The site is a funnel-shaped bay that extends to the south. Duxbury is a great sailing spot on SW winds and often gets the strongest NE winds on the coast. For a few hours after high tide on a SW wind the current creates Gorge-like conditions, with good ramps. Watch for low tides, or you might end up doing the "Muck Walk" !. At low tide follow the locals, they know the channels. Wear shoes as there are lots of broken clam shells on the bottom.

In type I weather Duxbury gets usually 1 sail size less wind than the Cape sites, but sometimes (late fall and early spring especially), the reverse can happen. Its a good idea to check out Duxbury when driving out to the Cape, it might save you a lot of driving. Duxbury shuts down in the summer (type II weather).

On a NE day you can sail either inside the bay or out in the ocean across the bridge (side-onshore wind). Be aware that in a big Nor'easter the waves can get well over mast high. Not for the faint of heart...

Check out the Wind Hotline reported windspeeds from yesterday, and annual averages.

Corporation Beach

Preferred wind directions: NW-N-NE
Type of weather: I and III
Driving time from Cambridge:1 hr 30 min.
This site is situated on the North side of Cape Cod. It is for expert wavesailors only as it gets killer waves in winds > 25 knots. On a big day expect to share the waves with the surfers.

Chapin Beach

Preferred wind directions: NW-N-NE
Type of weather: I and III
Driving time from Cambridge:1 hr 30 min.
About 5-10 minutes down the Cape from Corporation. Good place to sail on northerly winds. NE winds are a little weak on the inside, but good for jumps on the outside. It a good stretch of flat water on the inside, and waves for riding and jumping on the outside. Waves are usually a little smaller than Corporation, so it's great for non-experts. Chapin is unsailable during low tide, so make sure to check the tide charts before you head out there.

Directions: Take exit 8 off route 6 and travel north to route 6a and then take a right onto 6a (east). Heading East on 6a: Once in Dennis take a hard left (almost 180 degree angle) at the white and black signs for some beach cottages. Follow 200 ft and take a right and follow for about one mile. Take a left at the needlepoint shop. Follow until you come to the water. Keep going around the dunes until you reach the parking lot. Parking is limited so arrive early if good conditions are expected. Heading West on 6a (from Corporation Beach): Bear right at the white and black sign for the beach cottages. Follow directions above. (directions courtesy of

Check out the Wind Hotline reported windspeeds from yesterday, and annual averages.

Kalmus Beach

Preferred wind directions: W - SW - S
Type of weather: I and II
driving time from Cambridge: 1 hr 30 min.
This is probably the most famous beach in all of Massachusetts, and for a good reason: Kalmus gets consistenly more wind than any East Coast site north of Corpus Christi. The water is usually flat with some chop. The chop becomes larger as you get upwind. SW winds are side onshore.

Kalmus is famous for its summer thermal winds (type II) that blow on hot days when all other beaches are dead. Those thermals usually bring 5.0 - 6.5 wind in the afternoon with an occasional 4.0 - 4.5 day. The wind usually picks up late in the morning, slacks down around 5 pm., and often picks up again around 6 pm. So, don't be too quick to unrig, you might miss the best wind of the day! The combination of warm water in the summer and very constant winds makes Kalmus a good learning site. On the weekends, however, the site can get quite crowded. From Memorial Day to Labor day there is a $8.00 parking fee.

Directions: take Rt. 6 on Cape Cod to Exit 6. Go right (south) at the end of the ramp. Continue with the road through Hyannis. Look for the signs for the ferry (it's small sign with picture of ferry). Drive past the ferries, past the Kennedy memorial. About a 1/4 mile after Kennedy Memorial, Kalmus beach will be at a parking lot on your left.

Check out the Wind Hotline reported windspeeds from yesterday, and annual averages.

West Dennis Beach

Preferred wind directions:W-S-SW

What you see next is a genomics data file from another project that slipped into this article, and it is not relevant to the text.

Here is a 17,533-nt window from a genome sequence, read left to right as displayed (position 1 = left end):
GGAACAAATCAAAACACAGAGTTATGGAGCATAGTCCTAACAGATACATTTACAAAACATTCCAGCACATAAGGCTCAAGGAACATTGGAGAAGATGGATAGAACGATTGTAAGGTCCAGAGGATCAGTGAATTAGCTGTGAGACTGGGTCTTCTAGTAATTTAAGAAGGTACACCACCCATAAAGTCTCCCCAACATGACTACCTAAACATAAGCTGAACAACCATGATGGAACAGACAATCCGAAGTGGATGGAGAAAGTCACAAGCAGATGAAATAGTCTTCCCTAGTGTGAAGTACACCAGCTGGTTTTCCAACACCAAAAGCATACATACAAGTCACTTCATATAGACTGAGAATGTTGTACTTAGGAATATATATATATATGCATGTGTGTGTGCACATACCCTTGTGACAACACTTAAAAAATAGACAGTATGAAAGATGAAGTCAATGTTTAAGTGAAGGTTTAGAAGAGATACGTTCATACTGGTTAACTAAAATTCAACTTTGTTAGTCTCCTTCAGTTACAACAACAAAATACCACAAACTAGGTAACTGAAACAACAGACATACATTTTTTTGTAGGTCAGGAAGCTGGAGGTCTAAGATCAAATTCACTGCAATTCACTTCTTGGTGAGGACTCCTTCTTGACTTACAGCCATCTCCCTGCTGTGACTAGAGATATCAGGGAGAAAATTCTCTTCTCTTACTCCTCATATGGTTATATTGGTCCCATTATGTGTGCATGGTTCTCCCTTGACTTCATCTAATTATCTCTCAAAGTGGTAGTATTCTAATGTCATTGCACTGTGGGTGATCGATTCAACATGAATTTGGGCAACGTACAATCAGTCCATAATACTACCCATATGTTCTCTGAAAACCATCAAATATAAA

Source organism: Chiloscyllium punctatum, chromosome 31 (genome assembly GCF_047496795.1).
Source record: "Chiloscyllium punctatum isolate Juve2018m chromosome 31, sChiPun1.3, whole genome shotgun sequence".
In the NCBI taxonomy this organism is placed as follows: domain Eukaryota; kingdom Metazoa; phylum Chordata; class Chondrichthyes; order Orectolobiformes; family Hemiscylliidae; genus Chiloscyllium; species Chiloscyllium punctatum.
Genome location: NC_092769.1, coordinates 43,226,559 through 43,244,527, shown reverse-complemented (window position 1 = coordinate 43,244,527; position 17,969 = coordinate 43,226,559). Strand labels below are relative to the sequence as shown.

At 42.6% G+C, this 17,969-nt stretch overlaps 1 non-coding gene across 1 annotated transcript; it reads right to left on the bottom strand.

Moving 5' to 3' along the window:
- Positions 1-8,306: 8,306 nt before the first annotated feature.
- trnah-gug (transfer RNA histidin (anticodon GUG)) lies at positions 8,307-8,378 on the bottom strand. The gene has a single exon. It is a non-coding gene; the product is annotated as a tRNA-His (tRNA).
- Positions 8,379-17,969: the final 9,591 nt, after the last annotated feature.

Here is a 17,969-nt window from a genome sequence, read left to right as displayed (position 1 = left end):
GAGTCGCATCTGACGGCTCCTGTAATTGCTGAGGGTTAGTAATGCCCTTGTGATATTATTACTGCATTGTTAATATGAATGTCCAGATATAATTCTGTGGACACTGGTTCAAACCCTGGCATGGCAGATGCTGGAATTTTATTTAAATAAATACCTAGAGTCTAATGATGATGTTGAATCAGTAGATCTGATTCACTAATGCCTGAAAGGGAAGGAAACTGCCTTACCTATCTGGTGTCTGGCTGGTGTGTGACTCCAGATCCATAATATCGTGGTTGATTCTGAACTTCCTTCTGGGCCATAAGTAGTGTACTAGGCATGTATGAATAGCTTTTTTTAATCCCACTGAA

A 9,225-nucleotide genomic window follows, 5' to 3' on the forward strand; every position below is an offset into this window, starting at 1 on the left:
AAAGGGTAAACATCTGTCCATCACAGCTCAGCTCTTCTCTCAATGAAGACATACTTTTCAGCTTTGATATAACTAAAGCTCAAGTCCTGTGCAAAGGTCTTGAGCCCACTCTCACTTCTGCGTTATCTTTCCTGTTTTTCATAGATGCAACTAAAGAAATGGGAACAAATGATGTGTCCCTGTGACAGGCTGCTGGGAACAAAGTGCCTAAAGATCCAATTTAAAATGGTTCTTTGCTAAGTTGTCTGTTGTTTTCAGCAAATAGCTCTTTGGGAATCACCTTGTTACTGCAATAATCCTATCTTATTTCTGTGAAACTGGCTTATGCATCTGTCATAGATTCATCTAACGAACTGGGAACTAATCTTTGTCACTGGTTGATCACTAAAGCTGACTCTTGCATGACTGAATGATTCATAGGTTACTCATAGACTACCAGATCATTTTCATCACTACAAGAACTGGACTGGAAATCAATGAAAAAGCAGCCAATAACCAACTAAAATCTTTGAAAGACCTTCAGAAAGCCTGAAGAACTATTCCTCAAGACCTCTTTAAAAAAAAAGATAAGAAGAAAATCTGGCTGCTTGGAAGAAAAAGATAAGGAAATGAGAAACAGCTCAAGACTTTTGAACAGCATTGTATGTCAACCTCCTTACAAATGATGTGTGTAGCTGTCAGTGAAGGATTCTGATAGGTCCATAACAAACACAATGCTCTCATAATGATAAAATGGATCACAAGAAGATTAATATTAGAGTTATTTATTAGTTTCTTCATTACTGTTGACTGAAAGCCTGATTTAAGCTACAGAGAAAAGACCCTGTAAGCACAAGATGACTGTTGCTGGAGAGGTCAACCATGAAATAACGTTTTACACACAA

Type of weather:I and II
driving time from Cambridge:1 hr 45 min.
West Dennis is a few miles further along the South facing part of the Cape and gets essentially the same wind pattern as Kalmus. SW wind is side-onshore. The beach is nicer than Kalmus and the chop a bit bigger. There is a sandbar 1000 feet offshore (near the island) than can create good ramps when the conditions are right. The main inconvenient is that you have to walk 100 yards in the dunes to launch between Memorial Day and Labor Day since windsurfers are confined at the end of the beach. There is also a $8.00 parking fee during that period. West Dennis beach is a good place to learn in the summer as the water is warm and the sea breeze very constant.

Chappaquoit Beach

Preferred wind directions: SW - NW
Type of weather: I and II
Driving time from Cambridge:1 hr 15 min.
Chappaquoit is in Buzzards Bay. It is probably the best wavesailing sites on the Massachussets coast in SW winds. W is straight onshore, which can make it tricky to pass the shorebreak. On a big day (4.0 and smaller) expect logo mast waves. Once past the shorebreak you will encounter big swells that can be mast high in high winds. This beach seems to attract the most advanced sailors in the area and is a favorite of Nevin Sayre. If the surf overwhelms you, or you want to take a break, it is possible to sail in the harbor on the other side of the road. There you will encounter very flat water and slightly weaker winds.

Note the Chappaquoit is closed to non residents between Memorial Day and Labor Day.

Check out the Wind Hotline reported windspeeds from yesterday, and annual averages.

Other Sailing Sites

Please send me information about any sites you would like to add...

Indian Lake

Preferred wind directions: NW, SW
Type of weather: I and II
Driving time from Cambridge:45 minutes
The best wind directions are either northwest or southwest because of the coves that funnel winds in these directions. There is a sailing/windsurfing club that allows you to store equipment for a fee. Indian Lake is also the highest point in Worcester (by about 400 feet) so the wind is usually howling in the spring and fall.

Directions: get onto the Mass Pike. Go down about 5 miles and take 290W then take 190N. you will then see an exit that leads to the Greendale mall (can't miss it) then bear to your left and take the first exit. There will be a fork in the road, take the right. Now there is a set of lights, take a left. Soon you will see a YMCA and the park is right after it. You can also sail at Morgan Park by going down to the end of the street and taking a left, and following a sign to Morgan Park. This information was supplied by

comments and suggestions are welcome.

Compiled by Pierre St Hilaire (

Edited and translated to HTML by Ron Weiss (